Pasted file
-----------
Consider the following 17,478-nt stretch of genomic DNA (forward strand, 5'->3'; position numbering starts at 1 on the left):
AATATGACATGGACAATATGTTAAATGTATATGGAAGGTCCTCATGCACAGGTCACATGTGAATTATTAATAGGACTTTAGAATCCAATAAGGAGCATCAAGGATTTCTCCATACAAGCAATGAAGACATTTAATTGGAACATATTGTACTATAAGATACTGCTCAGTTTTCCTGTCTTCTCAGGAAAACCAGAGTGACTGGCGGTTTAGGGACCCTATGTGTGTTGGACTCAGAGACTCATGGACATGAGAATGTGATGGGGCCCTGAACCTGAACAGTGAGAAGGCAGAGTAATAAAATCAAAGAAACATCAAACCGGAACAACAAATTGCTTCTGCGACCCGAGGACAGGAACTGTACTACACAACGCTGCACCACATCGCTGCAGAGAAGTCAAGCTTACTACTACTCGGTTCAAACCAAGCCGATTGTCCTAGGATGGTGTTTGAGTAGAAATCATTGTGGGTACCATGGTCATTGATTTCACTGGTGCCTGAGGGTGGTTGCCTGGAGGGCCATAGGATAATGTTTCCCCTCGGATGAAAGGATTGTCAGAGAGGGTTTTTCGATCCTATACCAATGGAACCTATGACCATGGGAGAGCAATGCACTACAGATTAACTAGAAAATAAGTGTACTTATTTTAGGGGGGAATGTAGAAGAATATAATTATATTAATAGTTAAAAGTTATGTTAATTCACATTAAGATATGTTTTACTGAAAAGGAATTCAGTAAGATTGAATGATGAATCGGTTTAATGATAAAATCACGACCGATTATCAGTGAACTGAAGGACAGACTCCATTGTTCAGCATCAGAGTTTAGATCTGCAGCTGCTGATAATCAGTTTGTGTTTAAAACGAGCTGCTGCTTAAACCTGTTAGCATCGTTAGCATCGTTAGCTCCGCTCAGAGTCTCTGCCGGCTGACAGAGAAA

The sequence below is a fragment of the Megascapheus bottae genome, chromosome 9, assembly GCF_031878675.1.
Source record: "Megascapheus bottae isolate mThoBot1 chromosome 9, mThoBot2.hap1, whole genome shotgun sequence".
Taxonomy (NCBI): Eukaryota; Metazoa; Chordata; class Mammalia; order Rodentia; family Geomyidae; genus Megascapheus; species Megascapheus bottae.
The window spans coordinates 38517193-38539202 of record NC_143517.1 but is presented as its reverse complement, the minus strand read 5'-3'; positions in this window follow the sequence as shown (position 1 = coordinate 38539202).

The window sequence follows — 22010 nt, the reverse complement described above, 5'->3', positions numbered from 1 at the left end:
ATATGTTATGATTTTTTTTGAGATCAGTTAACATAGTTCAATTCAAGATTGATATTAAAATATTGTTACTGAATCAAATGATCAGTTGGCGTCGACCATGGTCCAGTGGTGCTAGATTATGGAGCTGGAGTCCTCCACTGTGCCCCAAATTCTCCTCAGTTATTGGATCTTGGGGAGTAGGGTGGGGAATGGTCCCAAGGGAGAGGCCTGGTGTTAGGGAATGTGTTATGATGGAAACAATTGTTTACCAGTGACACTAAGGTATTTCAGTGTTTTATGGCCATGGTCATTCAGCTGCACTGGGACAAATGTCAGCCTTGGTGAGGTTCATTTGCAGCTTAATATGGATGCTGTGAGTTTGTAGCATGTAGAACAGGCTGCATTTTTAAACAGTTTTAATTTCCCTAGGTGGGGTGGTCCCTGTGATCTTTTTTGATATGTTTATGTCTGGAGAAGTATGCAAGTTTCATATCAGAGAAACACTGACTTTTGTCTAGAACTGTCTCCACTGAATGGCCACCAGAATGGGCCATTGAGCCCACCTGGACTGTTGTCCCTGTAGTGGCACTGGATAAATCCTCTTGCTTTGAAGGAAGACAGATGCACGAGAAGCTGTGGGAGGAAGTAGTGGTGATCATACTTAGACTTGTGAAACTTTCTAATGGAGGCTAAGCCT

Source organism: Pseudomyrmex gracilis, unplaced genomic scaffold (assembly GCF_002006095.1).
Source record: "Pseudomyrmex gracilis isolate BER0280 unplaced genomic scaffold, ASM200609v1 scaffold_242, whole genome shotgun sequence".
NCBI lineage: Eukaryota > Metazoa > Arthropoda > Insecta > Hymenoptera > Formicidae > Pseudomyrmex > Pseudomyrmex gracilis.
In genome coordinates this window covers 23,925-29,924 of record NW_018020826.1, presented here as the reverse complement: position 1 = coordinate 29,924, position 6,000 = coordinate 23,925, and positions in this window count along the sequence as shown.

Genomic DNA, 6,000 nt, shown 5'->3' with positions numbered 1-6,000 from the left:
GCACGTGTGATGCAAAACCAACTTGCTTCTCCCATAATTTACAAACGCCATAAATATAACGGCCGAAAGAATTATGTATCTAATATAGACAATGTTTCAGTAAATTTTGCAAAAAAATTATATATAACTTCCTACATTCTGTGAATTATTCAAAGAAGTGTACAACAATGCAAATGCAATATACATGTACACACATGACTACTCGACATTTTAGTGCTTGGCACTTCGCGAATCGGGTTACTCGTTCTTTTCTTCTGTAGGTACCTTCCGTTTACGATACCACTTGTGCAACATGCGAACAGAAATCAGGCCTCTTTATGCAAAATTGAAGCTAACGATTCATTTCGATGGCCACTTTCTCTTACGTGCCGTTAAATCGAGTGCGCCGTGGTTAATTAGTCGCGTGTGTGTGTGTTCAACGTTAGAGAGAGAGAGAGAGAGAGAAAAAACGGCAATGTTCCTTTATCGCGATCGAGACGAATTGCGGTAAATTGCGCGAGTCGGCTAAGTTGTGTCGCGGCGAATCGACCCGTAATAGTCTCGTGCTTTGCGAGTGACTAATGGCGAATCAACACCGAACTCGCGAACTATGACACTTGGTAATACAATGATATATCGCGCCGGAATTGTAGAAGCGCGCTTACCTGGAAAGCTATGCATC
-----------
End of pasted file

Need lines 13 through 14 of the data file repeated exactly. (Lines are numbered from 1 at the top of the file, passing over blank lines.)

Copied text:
Genomic DNA, 6,000 nt, shown 5'->3' with positions numbered 1-6,000 from the left:
GCACGTGTGATGCAAAACCAACTTGCTTCTCCCATAATTTACAAACGCCATAAATATAACGGCCGAAAGAATTATGTATCTAATATAGACAATGTTTCAGTAAATTTTGCAAAAAAATTATATATAACTTCCTACATTCTGTGAATTATTCAAAGAAGTGTACAACAATGCAAATGCAATATACATGTACACACATGACTACTCGACATTTTAGTGCTTGGCACTTCGCGAATCGGGTTACTCGTTCTTTTCTTCTGTAGGTACCTTCCGTTTACGATACCACTTGTGCAACATGCGAACAGAAATCAGGCCTCTTTATGCAAAATTGAAGCTAACGATTCATTTCGATGGCCACTTTCTCTTACGTGCCGTTAAATCGAGTGCGCCGTGGTTAATTAGTCGCGTGTGTGTGTGTTCAACGTTAGAGAGAGAGAGAGAGAGAGAAAAAACGGCAATGTTCCTTTATCGCGATCGAGACGAATTGCGGTAAATTGCGCGAGTCGGCTAAGTTGTGTCGCGGCGAATCGACCCGTAATAGTCTCGTGCTTTGCGAGTGACTAATGGCGAATCAACACCGAACTCGCGAACTATGACACTTGGTAATACAATGATATATCGCGCCGGAATTGTAGAAGCGCGCTTACCTGGAAAGCTATGCATC